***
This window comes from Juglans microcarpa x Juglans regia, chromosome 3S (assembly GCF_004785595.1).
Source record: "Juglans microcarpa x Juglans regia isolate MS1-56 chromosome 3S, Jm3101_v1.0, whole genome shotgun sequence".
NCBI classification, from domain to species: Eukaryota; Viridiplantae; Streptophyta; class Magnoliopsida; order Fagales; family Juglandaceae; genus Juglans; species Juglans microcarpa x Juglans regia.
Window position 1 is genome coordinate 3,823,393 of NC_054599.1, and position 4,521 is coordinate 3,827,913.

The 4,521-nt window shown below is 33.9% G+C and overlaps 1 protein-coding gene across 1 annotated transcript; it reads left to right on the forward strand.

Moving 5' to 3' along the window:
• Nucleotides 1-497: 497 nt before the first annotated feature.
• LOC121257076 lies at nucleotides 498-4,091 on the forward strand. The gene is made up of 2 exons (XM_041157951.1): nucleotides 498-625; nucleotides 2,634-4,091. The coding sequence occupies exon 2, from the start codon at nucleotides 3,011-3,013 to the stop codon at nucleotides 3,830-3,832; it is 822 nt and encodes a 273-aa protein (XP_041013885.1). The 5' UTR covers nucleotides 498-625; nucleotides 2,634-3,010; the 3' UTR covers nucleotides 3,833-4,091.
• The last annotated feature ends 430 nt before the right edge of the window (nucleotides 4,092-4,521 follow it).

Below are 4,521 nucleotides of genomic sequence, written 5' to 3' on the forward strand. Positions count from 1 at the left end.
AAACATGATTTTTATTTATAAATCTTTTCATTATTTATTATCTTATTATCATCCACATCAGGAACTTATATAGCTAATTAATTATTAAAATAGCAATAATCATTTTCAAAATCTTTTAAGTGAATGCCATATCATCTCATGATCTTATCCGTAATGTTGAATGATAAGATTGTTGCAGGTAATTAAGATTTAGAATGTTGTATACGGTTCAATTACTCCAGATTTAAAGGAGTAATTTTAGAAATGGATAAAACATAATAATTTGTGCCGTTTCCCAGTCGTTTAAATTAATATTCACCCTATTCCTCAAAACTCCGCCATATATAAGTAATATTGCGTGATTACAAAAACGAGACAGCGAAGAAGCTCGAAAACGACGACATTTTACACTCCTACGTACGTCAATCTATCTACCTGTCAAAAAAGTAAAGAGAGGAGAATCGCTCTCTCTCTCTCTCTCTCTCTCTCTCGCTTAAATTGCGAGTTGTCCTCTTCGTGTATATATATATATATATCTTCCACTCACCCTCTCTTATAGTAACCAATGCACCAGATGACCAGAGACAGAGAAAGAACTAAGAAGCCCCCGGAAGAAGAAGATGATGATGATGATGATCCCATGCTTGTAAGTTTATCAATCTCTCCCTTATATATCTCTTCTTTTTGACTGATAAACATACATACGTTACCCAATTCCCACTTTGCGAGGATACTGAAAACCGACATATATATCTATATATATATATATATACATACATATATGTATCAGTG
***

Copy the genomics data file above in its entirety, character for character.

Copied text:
This window comes from Juglans microcarpa x Juglans regia, chromosome 3S (assembly GCF_004785595.1).
Source record: "Juglans microcarpa x Juglans regia isolate MS1-56 chromosome 3S, Jm3101_v1.0, whole genome shotgun sequence".
NCBI classification, from domain to species: Eukaryota; Viridiplantae; Streptophyta; class Magnoliopsida; order Fagales; family Juglandaceae; genus Juglans; species Juglans microcarpa x Juglans regia.
Window position 1 is genome coordinate 3,823,393 of NC_054599.1, and position 4,521 is coordinate 3,827,913.

The 4,521-nt window shown below is 33.9% G+C and overlaps 1 protein-coding gene across 1 annotated transcript; it reads left to right on the forward strand.

Moving 5' to 3' along the window:
• Nucleotides 1-497: 497 nt before the first annotated feature.
• LOC121257076 lies at nucleotides 498-4,091 on the forward strand. The gene is made up of 2 exons (XM_041157951.1): nucleotides 498-625; nucleotides 2,634-4,091. The coding sequence occupies exon 2, from the start codon at nucleotides 3,011-3,013 to the stop codon at nucleotides 3,830-3,832; it is 822 nt and encodes a 273-aa protein (XP_041013885.1). The 5' UTR covers nucleotides 498-625; nucleotides 2,634-3,010; the 3' UTR covers nucleotides 3,833-4,091.
• The last annotated feature ends 430 nt before the right edge of the window (nucleotides 4,092-4,521 follow it).

Below are 4,521 nucleotides of genomic sequence, written 5' to 3' on the forward strand. Positions count from 1 at the left end.
AAACATGATTTTTATTTATAAATCTTTTCATTATTTATTATCTTATTATCATCCACATCAGGAACTTATATAGCTAATTAATTATTAAAATAGCAATAATCATTTTCAAAATCTTTTAAGTGAATGCCATATCATCTCATGATCTTATCCGTAATGTTGAATGATAAGATTGTTGCAGGTAATTAAGATTTAGAATGTTGTATACGGTTCAATTACTCCAGATTTAAAGGAGTAATTTTAGAAATGGATAAAACATAATAATTTGTGCCGTTTCCCAGTCGTTTAAATTAATATTCACCCTATTCCTCAAAACTCCGCCATATATAAGTAATATTGCGTGATTACAAAAACGAGACAGCGAAGAAGCTCGAAAACGACGACATTTTACACTCCTACGTACGTCAATCTATCTACCTGTCAAAAAAGTAAAGAGAGGAGAATCGCTCTCTCTCTCTCTCTCTCTCTCTCTCGCTTAAATTGCGAGTTGTCCTCTTCGTGTATATATATATATATATCTTCCACTCACCCTCTCTTATAGTAACCAATGCACCAGATGACCAGAGACAGAGAAAGAACTAAGAAGCCCCCGGAAGAAGAAGATGATGATGATGATGATCCCATGCTTGTAAGTTTATCAATCTCTCCCTTATATATCTCTTCTTTTTGACTGATAAACATACATACGTTACCCAATTCCCACTTTGCGAGGATACTGAAAACCGACATATATATCTATATATATATATATATACATACATATATGTATCAGTG